Can neutrons be synthesized purely from protons and electrons?

Note: I'm looking for reactions that do not require neutrinos or any particles besides just protons and/or electrons as reactants.

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    Will this help? Do you consider the W a "necessary reactant"? – CuriousOne Oct 13 '14 at 8:48
  • +1, I think it should count since W is created as part of the "reaction" process. – rmhleo Oct 13 '14 at 9:19
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    If by purely you mean only an electron and a proton to join into a neutron, the answer is no. Lepton number will not be conserved in a two input one output situation even ignoring the energetics of the reaction. (see the answer with electron capture) – anna v Oct 13 '14 at 9:24
up vote 5 down vote accepted

Yes, they can be. The production of neutrons by deep inelastic scattering of electrons on protons was studied in HERA experiments in the 90's. No neutrino needed, at least not as one of the colliding particles. Here are some links:

"Free" electrons and protons can combine to form neutrons (and electron neutrinos) through weak interactions. The process would usually be energetically unfavoured in low density situations because the rest mass of the neutron is about 1.29MeV higher than the combined rest mass energies of the proton and electron.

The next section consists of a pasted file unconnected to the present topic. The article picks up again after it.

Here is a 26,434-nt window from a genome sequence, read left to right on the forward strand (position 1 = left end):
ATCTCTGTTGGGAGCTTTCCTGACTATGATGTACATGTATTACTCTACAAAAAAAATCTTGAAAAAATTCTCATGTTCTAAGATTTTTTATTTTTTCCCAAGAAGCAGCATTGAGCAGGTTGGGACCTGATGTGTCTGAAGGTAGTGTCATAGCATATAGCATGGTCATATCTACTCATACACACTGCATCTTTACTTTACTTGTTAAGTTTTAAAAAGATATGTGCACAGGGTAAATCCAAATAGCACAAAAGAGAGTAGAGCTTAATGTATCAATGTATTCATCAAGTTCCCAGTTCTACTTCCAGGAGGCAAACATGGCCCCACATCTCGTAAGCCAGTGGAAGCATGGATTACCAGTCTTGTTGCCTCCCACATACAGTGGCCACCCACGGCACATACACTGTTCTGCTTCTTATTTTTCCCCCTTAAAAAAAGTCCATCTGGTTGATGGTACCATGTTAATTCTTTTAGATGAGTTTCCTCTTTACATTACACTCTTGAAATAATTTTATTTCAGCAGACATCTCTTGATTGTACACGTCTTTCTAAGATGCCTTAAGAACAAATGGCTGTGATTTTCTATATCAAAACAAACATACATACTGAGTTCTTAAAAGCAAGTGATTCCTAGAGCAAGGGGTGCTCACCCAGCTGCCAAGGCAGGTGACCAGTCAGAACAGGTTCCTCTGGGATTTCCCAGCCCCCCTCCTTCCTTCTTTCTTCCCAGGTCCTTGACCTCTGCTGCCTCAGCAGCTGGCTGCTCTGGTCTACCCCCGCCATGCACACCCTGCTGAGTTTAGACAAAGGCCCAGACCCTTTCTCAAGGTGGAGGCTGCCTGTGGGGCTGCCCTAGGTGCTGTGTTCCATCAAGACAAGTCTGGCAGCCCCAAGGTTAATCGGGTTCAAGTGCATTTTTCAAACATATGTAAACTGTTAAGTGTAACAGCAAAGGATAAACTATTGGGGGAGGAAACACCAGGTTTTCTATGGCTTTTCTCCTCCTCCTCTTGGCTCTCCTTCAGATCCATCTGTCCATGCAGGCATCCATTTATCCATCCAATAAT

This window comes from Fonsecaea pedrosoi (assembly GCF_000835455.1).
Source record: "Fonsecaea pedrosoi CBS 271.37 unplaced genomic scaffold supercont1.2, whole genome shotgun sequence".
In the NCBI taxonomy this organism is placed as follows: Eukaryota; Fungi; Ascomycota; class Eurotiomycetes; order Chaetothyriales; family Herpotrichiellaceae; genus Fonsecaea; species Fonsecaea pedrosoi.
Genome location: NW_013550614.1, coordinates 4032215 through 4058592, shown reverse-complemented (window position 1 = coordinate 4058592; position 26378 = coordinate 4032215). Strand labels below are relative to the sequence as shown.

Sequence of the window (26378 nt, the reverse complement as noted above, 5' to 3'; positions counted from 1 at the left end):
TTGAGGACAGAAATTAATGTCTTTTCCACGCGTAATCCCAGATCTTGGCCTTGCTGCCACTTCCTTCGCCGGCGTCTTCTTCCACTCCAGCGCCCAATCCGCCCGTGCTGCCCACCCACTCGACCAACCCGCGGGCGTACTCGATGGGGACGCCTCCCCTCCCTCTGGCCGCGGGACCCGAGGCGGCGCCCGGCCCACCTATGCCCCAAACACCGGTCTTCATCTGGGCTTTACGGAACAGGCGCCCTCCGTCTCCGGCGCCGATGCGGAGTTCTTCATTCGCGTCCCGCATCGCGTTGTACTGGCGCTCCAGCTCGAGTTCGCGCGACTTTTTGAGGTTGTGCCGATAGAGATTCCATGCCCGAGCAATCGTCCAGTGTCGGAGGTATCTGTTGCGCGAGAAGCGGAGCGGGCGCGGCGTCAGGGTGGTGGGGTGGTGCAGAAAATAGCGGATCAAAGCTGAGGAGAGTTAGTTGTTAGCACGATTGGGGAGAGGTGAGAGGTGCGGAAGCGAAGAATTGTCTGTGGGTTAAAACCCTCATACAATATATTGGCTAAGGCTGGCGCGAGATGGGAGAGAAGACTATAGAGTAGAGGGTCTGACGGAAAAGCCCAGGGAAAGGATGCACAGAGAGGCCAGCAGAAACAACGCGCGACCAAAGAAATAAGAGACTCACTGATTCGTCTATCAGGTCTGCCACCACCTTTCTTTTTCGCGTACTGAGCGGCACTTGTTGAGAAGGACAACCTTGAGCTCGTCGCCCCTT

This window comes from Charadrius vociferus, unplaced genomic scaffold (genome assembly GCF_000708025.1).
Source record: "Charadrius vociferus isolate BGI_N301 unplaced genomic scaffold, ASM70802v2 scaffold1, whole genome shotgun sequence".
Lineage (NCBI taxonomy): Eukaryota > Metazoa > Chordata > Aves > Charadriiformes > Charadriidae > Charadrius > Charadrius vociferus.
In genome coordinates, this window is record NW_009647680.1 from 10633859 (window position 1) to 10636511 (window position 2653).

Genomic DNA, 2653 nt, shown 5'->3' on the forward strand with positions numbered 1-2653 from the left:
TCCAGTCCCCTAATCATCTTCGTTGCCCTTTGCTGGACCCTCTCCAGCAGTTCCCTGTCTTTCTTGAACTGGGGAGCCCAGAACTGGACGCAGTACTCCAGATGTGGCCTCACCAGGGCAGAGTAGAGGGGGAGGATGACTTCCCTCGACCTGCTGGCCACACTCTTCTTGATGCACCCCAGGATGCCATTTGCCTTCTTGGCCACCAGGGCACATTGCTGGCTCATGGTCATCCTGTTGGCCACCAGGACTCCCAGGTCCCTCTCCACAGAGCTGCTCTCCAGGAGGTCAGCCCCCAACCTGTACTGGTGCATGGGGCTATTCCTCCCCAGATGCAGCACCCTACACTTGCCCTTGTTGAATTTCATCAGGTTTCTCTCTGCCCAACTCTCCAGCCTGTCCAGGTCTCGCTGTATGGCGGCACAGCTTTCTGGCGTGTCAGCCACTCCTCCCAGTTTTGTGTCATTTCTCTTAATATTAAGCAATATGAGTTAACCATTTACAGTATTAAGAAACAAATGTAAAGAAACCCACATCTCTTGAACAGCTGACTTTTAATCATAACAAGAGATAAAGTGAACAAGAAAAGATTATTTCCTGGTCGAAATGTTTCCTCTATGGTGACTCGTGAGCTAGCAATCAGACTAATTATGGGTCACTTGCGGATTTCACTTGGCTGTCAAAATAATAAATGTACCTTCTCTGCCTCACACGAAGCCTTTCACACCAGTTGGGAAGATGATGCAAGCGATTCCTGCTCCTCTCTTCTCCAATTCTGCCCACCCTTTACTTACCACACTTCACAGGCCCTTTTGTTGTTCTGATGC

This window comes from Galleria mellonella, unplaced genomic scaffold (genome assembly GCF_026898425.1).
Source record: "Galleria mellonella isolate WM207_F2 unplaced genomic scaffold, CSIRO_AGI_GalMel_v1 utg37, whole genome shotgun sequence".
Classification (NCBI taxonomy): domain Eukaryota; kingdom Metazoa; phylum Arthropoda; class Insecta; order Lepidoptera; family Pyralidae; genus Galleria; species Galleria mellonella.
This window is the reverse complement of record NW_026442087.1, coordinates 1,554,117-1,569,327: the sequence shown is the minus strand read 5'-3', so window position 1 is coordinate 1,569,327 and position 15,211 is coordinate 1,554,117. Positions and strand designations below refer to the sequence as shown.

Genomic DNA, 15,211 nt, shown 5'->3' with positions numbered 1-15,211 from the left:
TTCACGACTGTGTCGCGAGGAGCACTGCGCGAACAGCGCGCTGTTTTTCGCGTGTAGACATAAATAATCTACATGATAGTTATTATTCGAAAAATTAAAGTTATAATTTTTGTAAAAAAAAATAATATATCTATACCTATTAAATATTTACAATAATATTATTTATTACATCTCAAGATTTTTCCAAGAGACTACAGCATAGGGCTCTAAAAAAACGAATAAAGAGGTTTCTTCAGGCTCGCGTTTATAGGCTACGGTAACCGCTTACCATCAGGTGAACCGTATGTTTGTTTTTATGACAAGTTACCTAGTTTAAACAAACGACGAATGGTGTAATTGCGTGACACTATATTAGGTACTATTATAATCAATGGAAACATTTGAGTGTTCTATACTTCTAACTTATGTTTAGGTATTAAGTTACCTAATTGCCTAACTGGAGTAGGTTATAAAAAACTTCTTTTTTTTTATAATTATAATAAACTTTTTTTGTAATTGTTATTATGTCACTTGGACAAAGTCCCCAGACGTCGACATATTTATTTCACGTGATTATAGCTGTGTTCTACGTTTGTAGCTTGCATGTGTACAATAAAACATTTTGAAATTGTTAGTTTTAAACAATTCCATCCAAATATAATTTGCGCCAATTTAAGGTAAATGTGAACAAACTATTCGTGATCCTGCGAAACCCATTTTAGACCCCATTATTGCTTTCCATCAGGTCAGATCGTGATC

This reaction, between free protons and electrons might occur in neutron stars. The reason is that Fermion degeneracy increases the energies of the electrons and protons, such that their sum can equal or exceed the Fermi energy of the neutrons.

But there is a snag. It turns out that if all the reactants are at their Fermi energies then it becomes impossible to simultaneously conserve momentum. See What allows the modified Urca process to work at lower density than direct Urca in neutron star cooling?

To get around this requires bystander particles (usually more neutrons) and so this would count as an additional reactant.

The direct process can occur at the very high temperatures inside the collapsing cores of supernovae, where the neutrons and protons are not yet fully degenerate, and is a vital cooling process (because the produced neutrinos may escape).

In electron capture an inner atomic electron and a proton will together form a neutron and an electron neutrino, I'm not sure if that's what you're looking for however.


Young and Freedman Physics textbook Electron Capture Wikipedia article`

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